Titans go to battle for Peters’ filly

4 min read

By Bren O'Brien

Australia's two biggest thoroughbred operations may have only bought eight yearlings between them at the Australian Easter Yearling Sale, but when they went head-to-head on a filly from a rare family, they produced the highest price for a yearling by a first-season sire for two years.

Lot 361 was a filly by Coolmore's Vancouver, the leading first-season stallion for the season and the sale, out of Arcadia Dream (Domesday), the half-sister to Group 1 winner Arcadia Queen (Pierro).

Offered by Holbrook Thoroughbreds on behalf of Western Australia's leading breeder Bob Peters, she was a rare offering from a family which is awash from black type.

WA breeders Sandra and Bob Peters

And so Godolphin and Coolmore went into battle to secure her, with Godolphin emerging on top, with a bid of $950,000.

"It's an elite family, there's no question about that and potentially one of the best horses in the country sits right in the middle of it. I say this, slightly tongue in cheek, but she's a granddaughter of the great Medaglia d'Oro (USA)," Godolphin Managing Director Vin Cox said.

"We saw her as a magnificent type from a really good family." - Vin Cox, Godolphin Managing Director

"I believe Coolmore were underbidders on her and so they should be. She's an outstanding filly by a very good stallion of mares and we’re just thrilled to bits to get her."

"We saw her as a magnificent type from a really good family and we’ve got a bit of faith in the sire."

Lot 361 Vancouver x Arcadia Dream

It is the second highest-price Godolphin has paid for a yearling since re-entering the local market at the start of last year, a measure of the quality of both her pedigree and her type.

The filly's second dam Antique (Metal Storm {Fr}) has produced an incredible nine stakes-winners in the following two generations,

"It’s a family thick with black type, they perform in good races and they have longevity about them." - Vin Cox

"(Bob Peters) doesn't sell them lightly, and they are very sound and win a lot of races. They have tremendous residual as well," Cox said.

"I don’t know the ins and outs of his methods, but there is no doubt what he is doing, he is doing very well. It’s a family thick with black type, they perform in good races and they have longevity about them."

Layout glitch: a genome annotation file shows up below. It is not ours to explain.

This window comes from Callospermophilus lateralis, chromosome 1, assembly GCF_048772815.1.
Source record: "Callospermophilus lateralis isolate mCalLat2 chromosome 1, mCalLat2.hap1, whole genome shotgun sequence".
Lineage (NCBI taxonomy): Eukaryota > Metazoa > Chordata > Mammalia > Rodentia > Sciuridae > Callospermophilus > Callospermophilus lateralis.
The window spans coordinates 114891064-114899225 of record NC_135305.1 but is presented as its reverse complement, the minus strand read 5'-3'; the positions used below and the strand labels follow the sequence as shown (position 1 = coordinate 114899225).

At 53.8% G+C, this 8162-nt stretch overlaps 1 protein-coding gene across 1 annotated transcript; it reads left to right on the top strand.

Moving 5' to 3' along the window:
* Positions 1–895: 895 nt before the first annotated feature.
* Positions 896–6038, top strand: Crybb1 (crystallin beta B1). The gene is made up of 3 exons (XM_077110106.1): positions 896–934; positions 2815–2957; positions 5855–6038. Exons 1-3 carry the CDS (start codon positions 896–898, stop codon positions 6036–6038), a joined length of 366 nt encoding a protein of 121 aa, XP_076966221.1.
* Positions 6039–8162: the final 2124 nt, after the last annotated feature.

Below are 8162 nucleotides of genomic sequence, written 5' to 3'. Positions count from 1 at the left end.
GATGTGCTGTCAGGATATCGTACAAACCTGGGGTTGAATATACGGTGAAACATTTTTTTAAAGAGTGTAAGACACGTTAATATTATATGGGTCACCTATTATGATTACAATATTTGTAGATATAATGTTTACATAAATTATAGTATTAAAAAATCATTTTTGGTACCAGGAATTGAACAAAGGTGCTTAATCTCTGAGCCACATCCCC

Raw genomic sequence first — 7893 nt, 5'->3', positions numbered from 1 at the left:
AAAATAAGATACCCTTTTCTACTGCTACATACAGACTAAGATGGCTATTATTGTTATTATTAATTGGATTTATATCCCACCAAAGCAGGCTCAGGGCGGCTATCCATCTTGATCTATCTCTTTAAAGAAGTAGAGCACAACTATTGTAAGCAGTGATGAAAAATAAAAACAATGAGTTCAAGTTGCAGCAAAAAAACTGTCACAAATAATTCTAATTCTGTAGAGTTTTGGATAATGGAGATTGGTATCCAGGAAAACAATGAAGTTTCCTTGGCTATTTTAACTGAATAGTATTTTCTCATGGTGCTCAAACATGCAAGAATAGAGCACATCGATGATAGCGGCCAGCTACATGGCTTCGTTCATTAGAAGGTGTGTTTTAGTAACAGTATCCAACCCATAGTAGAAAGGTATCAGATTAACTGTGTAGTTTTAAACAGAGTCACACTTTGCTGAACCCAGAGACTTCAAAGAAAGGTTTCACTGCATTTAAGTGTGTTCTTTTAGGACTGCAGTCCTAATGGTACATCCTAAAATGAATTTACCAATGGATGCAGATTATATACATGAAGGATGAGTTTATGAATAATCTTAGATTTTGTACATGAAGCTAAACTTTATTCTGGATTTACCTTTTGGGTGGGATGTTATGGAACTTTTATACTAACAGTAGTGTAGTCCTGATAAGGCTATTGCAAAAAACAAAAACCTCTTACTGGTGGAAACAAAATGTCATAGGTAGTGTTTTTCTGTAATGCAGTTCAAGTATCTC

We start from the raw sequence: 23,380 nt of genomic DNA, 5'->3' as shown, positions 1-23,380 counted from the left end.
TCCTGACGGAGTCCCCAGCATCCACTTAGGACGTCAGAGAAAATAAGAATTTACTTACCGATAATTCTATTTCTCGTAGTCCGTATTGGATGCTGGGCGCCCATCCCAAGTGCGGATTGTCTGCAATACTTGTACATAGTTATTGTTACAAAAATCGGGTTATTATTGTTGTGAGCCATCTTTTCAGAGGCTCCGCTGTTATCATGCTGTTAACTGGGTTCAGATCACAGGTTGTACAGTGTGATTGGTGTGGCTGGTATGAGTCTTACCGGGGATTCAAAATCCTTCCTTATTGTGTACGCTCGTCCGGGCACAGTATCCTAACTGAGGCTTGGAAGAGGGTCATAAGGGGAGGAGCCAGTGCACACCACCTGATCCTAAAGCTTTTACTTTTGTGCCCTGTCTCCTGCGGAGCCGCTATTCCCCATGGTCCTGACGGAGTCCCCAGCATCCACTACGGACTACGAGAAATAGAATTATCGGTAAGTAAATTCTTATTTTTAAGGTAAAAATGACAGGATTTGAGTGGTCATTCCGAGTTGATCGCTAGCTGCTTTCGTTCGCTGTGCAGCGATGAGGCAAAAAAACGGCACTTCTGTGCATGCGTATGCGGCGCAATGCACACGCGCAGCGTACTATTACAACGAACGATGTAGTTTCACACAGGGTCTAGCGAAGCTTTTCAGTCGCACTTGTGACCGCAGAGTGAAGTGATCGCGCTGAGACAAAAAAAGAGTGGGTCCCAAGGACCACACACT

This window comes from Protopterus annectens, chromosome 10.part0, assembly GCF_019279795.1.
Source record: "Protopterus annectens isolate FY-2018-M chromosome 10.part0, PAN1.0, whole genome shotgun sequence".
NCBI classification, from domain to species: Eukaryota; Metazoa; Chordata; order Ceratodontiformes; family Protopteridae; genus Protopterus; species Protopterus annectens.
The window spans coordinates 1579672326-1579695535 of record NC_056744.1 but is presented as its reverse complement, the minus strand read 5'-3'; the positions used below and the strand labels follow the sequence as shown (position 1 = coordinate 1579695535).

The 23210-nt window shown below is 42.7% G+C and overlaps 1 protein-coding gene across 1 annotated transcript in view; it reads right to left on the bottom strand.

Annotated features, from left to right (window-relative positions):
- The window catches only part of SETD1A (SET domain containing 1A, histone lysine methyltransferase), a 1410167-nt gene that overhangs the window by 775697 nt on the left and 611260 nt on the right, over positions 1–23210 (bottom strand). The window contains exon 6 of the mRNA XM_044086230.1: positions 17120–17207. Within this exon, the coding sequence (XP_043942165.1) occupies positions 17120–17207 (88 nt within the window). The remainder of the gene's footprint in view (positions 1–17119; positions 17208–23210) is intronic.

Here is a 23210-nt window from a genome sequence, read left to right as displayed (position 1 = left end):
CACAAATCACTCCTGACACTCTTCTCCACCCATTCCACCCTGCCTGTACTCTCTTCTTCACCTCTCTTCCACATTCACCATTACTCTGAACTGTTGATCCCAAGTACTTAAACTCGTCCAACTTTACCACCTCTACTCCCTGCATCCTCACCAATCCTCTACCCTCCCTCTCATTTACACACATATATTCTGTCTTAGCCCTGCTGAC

Godolphin Managing Director, Vin Cox

Coolmore may have missed out on the filly, but the result ensured Vancouver dominated the first-season sires' standings for the sale with 14 sold at an aggregate of $4.4m and an average of $316,071.

It was the highest-price paid for a yearling by a first-season sire in Australia since a Zoustar filly went for $1m at this sale two years ago.

Coolmore's other two freshmen Pride of Dubai (13 sold at an average of $180,385) and No Nay Never (USA) (3 at an average of $383,333) also performed well.

While Coolmore sold 35 yearlings over the two days at a total of $13.1m, they only purchased four, including the $1.4m paid for Lot 396, an I Am Invincible colt who is a full brother to recent 2-year-old stakes winner Catch Me.

Godolphin ended up with four yearlings, adding the Vancouver filly and Lot 427, a Sebring colt from Segenhoe for $550,000 to the Not A Single Doubt and Medaglia D'Oro fillies they bought on Day 1.

"It’s been very, very strong. When you have those horses at the upper end, you're not the only one there," Cox said.

"The market has been very sound, as you can see by the clearance rate. Last night it was up above 80 percent, and anything up that high is generally very strong."

"If you look at the indicators in the industry, it is very positive, prizemoney is outstanding, the value of bloodstock the world over is very strong, so it's an international commodity and it’s underpinned by the international market."